I was looking for a new way to SEE with my Hasselblad camera and I naturally went to Really Right Stuff. RRS is located in San Luis Obispos and for the sports, landscape, safari and well just about anyone who is serious about their photography, this outfit is pure Made in America ingenuity. My quest was to start shooting in a wide screen panorama format and it was easy to find out the gear I needed to make my two shot pan using my 50mm lens and my H1 Hasselblad film back camera. I was already using a RRS BH-55 full size ball head on my RRS carbon fiber tripod and after one call into the very helpful tech support staff at RRS I had purchased a panning clamp with a lever-release and a nodal point sliding rail. This allowed me to place my lenses at the nodal point for making my camera pan from A shot to B shot. Here’s the rub with panoramas you have to understand and it is called the No Parallax Point or the Nodal point. This is the exact position of the camera lens over the axis of rotation that produces NO parallax. Best way to understand this is stick your thumb out and hold it in place. Close one eye and move your head back and forth. Notice how the background rotates? This is parallax. Wiki says: “Parallax is a displacement or difference in the apparent position of an object viewed along two different lines of sight, and is measured by the angle or semi-angle of inclination between those two line.” We are trying to eliminate Parallax so that our stitching software can easily position our frames in our post process. There is a simple test to determine your lenses No Parallax Points or Nodal Points which the RSS site makes clear. Once your make those tests, use a label maker to stick those specs on your lenses. That way when you are in the field you are confident in your set up and concentrating on the framing and exposures.
Once I had the equipment I wanted to find the shot or shots in this case. I’m enthralled by the Flatirons here in Boulder, Colorado. I climbed the Third Flatiron when I just started climbing in 1968. It has a 50% slope and is about 1,000 feet long so it is always an adventure. If you look closely at the Third Flatiron you can see the vague outlines of the huge CU now painted a faded red to disguise it. This a remnant from 1949 when Dale Johnson and Robert Rowlands decided to paint a huge 50′ feet letter C in white on the upper east face. In the 1950′s a U was added. Today you can still see these letters through the “rock toned” paint. Many climbers like to hike up the trial and rope solo the east face of the Third and it is always intriguing to be climbing over the huge graffiti letters. Btw/ the speed record parking lot to the summit via the east face and back to parking lot for such a soloist is 33:17. Yep, as in MINUTES… I’ve climbed the east face solo many times, taking my sweet time, and it never fails to get my full and undivided attention. It is really a joy to climb without a rope slowing you down on easy ground like the east face but it’s not something for an inexperienced person to consider. Copy that?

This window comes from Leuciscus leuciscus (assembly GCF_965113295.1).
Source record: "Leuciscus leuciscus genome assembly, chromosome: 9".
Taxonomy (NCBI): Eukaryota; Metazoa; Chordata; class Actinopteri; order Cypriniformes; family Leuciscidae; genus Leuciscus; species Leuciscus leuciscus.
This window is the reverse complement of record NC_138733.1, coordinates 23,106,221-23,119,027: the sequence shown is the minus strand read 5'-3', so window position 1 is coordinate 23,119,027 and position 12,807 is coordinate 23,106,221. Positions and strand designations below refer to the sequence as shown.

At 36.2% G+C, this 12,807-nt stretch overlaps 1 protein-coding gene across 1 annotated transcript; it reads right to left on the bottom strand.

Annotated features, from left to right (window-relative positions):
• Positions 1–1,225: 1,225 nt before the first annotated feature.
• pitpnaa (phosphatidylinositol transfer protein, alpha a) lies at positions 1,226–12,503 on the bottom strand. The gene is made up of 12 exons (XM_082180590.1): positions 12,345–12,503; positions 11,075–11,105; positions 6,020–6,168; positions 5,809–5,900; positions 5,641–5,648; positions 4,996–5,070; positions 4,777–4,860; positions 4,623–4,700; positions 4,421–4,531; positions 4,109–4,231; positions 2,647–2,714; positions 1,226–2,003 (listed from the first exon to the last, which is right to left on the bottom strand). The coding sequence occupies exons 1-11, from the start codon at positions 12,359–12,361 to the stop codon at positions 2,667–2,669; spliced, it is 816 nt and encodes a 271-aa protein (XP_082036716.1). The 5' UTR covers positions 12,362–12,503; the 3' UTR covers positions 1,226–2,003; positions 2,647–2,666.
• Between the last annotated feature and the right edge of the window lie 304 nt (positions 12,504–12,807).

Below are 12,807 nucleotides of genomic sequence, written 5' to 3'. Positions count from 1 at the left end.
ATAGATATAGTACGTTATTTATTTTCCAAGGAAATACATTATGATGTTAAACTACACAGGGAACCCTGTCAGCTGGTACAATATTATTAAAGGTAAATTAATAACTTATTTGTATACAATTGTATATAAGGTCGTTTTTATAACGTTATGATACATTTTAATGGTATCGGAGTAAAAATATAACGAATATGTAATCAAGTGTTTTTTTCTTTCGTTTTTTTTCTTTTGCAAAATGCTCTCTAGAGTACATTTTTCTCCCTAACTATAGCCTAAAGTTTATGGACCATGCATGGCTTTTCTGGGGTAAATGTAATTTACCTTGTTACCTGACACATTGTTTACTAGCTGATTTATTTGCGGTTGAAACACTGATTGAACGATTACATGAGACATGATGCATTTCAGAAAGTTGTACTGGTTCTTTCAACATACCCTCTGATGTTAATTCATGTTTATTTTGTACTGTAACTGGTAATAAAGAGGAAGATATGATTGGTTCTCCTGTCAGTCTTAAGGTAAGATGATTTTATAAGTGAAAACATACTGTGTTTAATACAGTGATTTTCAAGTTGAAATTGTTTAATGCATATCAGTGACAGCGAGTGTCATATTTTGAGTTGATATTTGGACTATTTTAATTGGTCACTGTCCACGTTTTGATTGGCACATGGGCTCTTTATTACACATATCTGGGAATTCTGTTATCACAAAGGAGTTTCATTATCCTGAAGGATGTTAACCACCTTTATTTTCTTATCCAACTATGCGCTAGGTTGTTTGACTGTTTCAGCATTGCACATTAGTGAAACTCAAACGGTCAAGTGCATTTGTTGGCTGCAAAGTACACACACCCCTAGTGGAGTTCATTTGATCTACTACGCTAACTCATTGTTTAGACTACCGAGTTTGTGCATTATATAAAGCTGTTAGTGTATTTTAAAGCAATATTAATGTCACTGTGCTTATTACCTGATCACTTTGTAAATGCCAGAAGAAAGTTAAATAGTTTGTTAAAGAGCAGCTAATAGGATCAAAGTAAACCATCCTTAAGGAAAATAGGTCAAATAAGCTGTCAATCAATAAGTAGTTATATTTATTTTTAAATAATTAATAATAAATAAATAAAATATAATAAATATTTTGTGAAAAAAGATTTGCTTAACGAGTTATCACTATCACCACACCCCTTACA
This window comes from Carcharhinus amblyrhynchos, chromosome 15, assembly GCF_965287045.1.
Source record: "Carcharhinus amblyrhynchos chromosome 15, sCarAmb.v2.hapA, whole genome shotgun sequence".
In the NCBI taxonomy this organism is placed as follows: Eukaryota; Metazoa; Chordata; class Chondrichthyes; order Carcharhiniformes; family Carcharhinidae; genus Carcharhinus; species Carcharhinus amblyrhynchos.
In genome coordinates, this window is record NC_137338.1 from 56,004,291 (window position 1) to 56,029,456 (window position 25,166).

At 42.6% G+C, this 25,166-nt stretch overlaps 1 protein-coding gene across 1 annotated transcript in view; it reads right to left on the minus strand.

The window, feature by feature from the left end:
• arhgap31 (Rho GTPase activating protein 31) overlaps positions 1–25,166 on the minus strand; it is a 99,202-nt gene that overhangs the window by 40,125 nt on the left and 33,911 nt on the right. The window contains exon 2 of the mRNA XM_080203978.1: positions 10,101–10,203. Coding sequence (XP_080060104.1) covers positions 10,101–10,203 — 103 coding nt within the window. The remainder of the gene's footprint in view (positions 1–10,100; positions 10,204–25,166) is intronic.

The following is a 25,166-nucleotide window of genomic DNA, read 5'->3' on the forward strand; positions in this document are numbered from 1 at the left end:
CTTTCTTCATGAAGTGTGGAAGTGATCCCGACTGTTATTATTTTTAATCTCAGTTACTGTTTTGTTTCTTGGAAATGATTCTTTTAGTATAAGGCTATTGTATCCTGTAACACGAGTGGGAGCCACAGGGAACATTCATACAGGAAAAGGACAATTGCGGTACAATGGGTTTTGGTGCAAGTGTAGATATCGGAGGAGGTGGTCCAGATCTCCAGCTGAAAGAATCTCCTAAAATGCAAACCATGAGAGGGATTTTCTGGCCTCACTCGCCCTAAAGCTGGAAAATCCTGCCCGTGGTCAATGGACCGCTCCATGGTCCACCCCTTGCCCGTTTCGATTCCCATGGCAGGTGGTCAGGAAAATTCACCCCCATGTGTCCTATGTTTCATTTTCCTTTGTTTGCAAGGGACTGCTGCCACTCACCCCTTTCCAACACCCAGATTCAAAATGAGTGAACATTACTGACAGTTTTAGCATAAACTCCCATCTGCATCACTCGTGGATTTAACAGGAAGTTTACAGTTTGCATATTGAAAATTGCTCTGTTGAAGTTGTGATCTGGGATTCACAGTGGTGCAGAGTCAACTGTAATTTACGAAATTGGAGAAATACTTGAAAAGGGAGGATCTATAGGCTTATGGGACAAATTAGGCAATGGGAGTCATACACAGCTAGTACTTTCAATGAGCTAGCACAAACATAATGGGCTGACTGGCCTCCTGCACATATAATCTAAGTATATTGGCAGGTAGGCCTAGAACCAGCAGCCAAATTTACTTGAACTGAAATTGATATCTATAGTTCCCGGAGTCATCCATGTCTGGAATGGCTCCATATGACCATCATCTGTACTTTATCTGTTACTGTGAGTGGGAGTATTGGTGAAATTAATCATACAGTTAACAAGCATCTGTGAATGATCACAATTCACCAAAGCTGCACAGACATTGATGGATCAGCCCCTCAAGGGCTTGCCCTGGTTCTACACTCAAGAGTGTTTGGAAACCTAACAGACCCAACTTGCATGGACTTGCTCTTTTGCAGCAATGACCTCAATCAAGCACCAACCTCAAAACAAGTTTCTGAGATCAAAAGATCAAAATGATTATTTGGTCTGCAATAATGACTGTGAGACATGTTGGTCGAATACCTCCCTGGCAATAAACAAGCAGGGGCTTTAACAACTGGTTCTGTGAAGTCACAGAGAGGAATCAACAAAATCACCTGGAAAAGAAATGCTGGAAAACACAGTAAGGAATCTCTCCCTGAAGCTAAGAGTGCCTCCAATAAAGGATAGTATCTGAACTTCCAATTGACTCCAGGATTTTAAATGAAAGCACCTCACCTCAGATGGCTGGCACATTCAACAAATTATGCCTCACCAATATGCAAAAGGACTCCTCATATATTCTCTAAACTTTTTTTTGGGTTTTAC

I love Boulder’s many flatirons and the view from behind the Second Flatiron out to the east showing the West Face of the Third Flatiron really caught my attention. To get there you park at the Chautauqua parking lot and head up between the First and the Second Flatiron. There are 27 switchbacks getting up to the saddle. I knew where to put my tripod but I wanted a storm to be in the atmosphere and to have the sun peaking through breaking western skyline clouds in the late afternoon for my shot. I’d seen that glorious light and it took me eighteen trips up to the saddle to actually capture it. On one trip, the light was perfect and I made my first shot but by the time I panned over the light was gone. I had to laugh. At least I was able to feed the chipmonks in my little enclave. It was a fun, obsessive project! My son helped me up one day just to see what I was doing hanging out above the Second Flatiron and sweet Joanie followed me up there one day to get the vibe as well. But in general it was a solitary quest.
On the 18th trip up I finally snapped off two shots as an afternoon storm was clearing just as I had visualized. I sent my Velvia 50 chromes to my long-time landscape lab West Coast Images. Terrence Reimer, the master printer there interpreted the high resolution Tango Drum Scanner files and stitched my two shots together. This size frame is really satisfying to me because while it was shot in the unconventional horizontal format it delivers a cinematic wide screen aspect ratio that mimics the human eye. I have this shot laminated and framed by Ken Knudson and his Denver based frame shop A&A Art in my living room at 77″ across. This shot is for sale as are my other landscapes on this site. I’d love to print this photograph up to its full 95×50 inch resolution size so please spread the word about this unique image! It is a bit pricey but it reflects two months of vigilance and ninety hours of trail humping love!